Our KS3 Spanish curriculum is supported by the Oxford University Press ‘Claro’ 3-year course which offers students an exciting, engaging and authentic programme of study helping to immerse them in Hispanic culture. This course helps to build the grammar knowledge and learning skills, including literary texts, to best prepare our students to step up to KS4 with confidence.
KS4 (Year 10-11)
Students will continue on their learning journey building on the foundations of core grammar and vocabulary outlined in the programmes of study for Key Stages 2 and 3 Spanish and increasing the level of linguistic and cognitive demand. Through studying a GCSE in Spanish students will be able to further develop their ability and ambition to communicate with native speakers in speech and writing. The study of Spanish at GCSE will also broaden our students’ horizons and encourage them to step beyond familiar cultural boundaries and develop new ways of seeing the world. Their 2-year GCSE learning journey in Spanish will allow them to develop their ability to communicate confidently and coherently and with increasing accuracy. Every student at DCS will acquire new knowledge, skills and ways of thinking through the ability to understand and respond to a rich range of authentic spoken and written material, adapted and abridged, as appropriate, including literary texts. Our ambition is to help our students develop language-learning skills both for immediate success and to prepare them for further language study and use at school, higher education or in employment.
|Mrs K McLennan||Head of MFL|
|Ms B Nicholson||Spanish Teacher/ Head of Years 10|
|Ms K Hollins||Spanish Teacher|
|Ms E Andres||Spanish Teacher|
The MFL department set regular and purposeful homework tasks in line with our school policy. We want our students to develop independence and tenacity, as this is important in raising student achievement and preparing them to be life-long learners.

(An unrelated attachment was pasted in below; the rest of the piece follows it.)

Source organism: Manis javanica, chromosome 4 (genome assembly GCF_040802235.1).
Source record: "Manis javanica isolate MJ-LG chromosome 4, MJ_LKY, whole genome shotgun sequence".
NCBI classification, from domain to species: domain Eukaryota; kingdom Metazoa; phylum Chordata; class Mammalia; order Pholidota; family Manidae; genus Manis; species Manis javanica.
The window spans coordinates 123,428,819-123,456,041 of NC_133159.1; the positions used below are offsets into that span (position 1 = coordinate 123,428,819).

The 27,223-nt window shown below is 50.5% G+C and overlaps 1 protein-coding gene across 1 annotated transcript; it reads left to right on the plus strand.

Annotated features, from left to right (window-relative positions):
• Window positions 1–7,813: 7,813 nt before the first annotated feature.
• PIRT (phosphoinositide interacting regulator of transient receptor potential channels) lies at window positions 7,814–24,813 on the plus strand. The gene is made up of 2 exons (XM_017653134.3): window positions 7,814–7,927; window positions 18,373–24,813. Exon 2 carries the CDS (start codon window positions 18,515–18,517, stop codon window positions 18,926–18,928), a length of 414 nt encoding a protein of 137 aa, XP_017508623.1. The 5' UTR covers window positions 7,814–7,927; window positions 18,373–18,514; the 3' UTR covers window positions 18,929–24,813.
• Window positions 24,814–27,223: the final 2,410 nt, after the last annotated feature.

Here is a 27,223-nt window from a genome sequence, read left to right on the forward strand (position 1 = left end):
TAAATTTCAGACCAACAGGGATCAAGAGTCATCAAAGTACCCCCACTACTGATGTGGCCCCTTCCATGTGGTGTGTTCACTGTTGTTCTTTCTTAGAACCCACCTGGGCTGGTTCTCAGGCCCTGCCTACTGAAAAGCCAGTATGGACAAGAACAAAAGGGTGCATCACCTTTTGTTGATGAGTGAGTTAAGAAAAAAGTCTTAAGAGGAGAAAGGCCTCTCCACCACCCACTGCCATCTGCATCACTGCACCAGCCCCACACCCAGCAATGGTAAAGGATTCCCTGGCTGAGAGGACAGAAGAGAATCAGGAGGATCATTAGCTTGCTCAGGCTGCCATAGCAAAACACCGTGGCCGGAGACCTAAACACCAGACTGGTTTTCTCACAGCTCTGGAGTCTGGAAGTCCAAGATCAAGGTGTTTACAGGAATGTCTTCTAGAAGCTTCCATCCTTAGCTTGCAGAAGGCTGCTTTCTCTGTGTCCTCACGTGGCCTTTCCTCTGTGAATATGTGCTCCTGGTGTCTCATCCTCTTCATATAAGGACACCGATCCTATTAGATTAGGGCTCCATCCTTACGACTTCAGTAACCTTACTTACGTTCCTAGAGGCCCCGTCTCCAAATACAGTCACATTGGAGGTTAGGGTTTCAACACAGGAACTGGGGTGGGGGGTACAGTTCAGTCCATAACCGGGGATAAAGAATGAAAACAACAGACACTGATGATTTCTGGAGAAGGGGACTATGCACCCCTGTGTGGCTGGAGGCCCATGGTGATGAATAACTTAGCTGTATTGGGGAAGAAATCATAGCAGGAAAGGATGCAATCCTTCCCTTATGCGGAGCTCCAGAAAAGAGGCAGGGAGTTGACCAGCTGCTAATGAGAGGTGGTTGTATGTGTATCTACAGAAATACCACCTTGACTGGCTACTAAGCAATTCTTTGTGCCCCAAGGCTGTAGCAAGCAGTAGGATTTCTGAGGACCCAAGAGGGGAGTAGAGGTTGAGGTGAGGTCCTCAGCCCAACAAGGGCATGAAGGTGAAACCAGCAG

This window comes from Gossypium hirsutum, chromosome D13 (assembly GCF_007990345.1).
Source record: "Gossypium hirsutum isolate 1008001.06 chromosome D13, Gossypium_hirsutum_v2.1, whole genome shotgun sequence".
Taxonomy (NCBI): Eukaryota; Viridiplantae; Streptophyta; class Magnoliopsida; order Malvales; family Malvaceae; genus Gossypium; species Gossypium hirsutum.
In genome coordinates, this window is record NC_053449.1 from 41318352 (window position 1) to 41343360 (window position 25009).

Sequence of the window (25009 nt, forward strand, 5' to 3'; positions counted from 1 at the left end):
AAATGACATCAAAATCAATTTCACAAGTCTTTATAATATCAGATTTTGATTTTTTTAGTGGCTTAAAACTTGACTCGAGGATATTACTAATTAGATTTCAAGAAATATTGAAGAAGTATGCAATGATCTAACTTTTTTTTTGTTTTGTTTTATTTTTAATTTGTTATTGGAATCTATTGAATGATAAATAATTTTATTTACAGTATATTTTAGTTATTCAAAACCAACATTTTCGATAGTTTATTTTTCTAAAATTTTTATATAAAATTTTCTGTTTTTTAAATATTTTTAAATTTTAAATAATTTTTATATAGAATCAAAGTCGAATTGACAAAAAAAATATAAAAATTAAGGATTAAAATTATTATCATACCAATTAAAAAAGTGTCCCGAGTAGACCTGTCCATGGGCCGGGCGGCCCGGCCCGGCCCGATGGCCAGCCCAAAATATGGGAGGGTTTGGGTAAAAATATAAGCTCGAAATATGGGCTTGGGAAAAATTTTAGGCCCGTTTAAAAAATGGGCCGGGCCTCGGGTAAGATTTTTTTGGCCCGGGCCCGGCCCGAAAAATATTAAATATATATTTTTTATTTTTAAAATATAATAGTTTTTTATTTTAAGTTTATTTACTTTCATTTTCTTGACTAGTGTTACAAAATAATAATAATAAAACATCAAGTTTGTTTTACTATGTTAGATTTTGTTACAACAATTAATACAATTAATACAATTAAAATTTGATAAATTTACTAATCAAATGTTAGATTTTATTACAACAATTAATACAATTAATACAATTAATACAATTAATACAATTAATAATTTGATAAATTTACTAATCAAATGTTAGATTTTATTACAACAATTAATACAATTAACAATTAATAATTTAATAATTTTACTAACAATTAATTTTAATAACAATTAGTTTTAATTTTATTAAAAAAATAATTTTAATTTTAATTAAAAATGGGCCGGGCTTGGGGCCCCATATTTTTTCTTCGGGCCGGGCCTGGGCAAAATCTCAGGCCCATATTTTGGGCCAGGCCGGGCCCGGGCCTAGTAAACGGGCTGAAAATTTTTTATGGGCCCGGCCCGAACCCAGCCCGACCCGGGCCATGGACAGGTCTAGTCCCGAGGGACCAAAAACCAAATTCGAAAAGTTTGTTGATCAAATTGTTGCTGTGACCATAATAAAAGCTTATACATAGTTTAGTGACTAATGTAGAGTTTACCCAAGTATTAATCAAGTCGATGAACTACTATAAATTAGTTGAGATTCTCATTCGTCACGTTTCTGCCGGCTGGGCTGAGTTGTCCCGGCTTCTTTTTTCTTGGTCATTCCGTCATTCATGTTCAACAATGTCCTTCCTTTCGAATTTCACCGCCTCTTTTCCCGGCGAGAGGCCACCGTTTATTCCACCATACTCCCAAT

At DCS we recognise that learning a language is a journey and a life skill and to achieve proficiency in any foreign language, we encourage our students to immerse themselves in the language at every given opportunity both inside and outside of the MFL classroom. Our students are encouraged to use the latest technology to enhance their learning, for example accessing age-appropriate, Hispanic documentaries, films and series via online streaming services, practising and recalling previously learned language and new vocabulary via language-learning applications and engaging in interactive websites at home. Here are some websites and applications we currently use in lessons and recommend for at home language-learning:
Homework in the MFL department is set weekly at Key Stage 3 for approximately 20-30 minutes, is varied in nature and differentiated to cater to the needs and abilities of all of our pupils to ensure every student makes outstanding progress in all of the key skill areas, including:
- Listening and understanding
- Reading and understanding
- Translation into English
- Translation into Spanish
- Cultural (based on society and culture in the Spanish-speaking world)
- Independent research projects
In addition, with the new linear-style GCSE and A-Level examinations, it is more important than ever that ours students complete regular, generative homework tasks to address the forgetting curve and knowledge gaps. For this reason, the MFL department use Knowledge Organisers to help students organise, prioritise and review their learning.
Key Stage 3